Wednesday, July 17, 2013

Modern country radio

Hank Williams, Jr. said in one of his more recent songs that everybody's got a butt and a point of view. I think Bocephus might agree with my point of view-when country radio won't play a living legend such as him, there is a problem. We are talking country music royalty here. His dad turned the country music world topsy-turvy with his proto-rockabilly flavored country in the late 40's and early 50's and Bocephus played the outlaw card pretty well infusing Southern Rock into his music and helping to fuel the outlaw movement. While I'm not the biggest fan of Hank III, he can sing country with the best of them when he's not busy doing some variation of punk rock. I guess country radio has no place for those who do genre-bending, either.

I don't wish to knock those who like the new stuff. I simply have an issue with someone who has to TELL me how country he is. When you have to fake a twang and talk about getting on the hood of your daddy's tractor or you have to beg a girl to "shake it for me," well, there's a problem. The thing is that anytime I've brought it up to friends (particularly female), there's no defense of the lack of talent, it's always about how "hot" the singer is or how they'd drink their bathwater (yes, really!).

When I was growing up in the 70's and 80's, it was nothing to hear a new song by an old artist. You had George Jones and Johnny Cash who had been around since the 50's and they were still charting well into the 1980's and were getting air time even when country radio was in its pop phase. You also got to hear "oldies" from time to time juxtaposed with the new stuff.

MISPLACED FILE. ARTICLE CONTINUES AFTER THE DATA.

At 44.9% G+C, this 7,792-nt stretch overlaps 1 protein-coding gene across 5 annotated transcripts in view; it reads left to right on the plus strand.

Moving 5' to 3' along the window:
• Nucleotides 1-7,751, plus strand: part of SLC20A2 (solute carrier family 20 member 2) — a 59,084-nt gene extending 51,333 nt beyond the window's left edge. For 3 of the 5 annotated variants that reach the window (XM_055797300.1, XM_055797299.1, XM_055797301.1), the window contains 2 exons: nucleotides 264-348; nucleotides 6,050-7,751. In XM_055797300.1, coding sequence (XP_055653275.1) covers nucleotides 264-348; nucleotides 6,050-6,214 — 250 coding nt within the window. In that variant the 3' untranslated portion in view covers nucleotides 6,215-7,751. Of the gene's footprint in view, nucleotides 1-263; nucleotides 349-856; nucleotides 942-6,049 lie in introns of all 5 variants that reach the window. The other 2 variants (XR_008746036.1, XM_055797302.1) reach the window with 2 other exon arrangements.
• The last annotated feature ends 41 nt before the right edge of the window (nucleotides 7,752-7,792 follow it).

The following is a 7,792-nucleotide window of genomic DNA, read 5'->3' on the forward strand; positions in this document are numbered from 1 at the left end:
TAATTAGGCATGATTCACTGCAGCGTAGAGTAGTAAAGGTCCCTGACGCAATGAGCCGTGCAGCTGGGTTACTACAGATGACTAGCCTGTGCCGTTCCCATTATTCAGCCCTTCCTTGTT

Country radio used to not be afraid to focus attention off the mainstream and play something different. I'm too young to have been around for The Bakersfield Sound but I do know when Countrypolitan/Nashville Sound was all the rage, Buck Owens was doing edgy, gritty, Telecaster driven music that got tons of exposure. Would that happen today? Probably not.

Something changed in the mid-1990's. All of a sudden the older artists were pushed off the radio dial. There's quite a bit of 90's country I like but absent from the dial were George Jones, Waylon Jennings, Johnny Cash and many others who put out albums in that era. Johnny Cash's American recordings were considered some of his best work in years and even resulted in a Grammy for one of them but country radio wouldn't touch him. Even Neil Diamond put out a country album (Tennessee Moon) and even he couldn't get airplay.

I know my music isn't mainstream anymore and isn't everyone's cup of tea. I'm not here to bash new country fans. All I'm saying is to expand your horizons. Check out some non-mainstream artists like David Church, Hank III, Shooter Jennings or others. You might find you like it!

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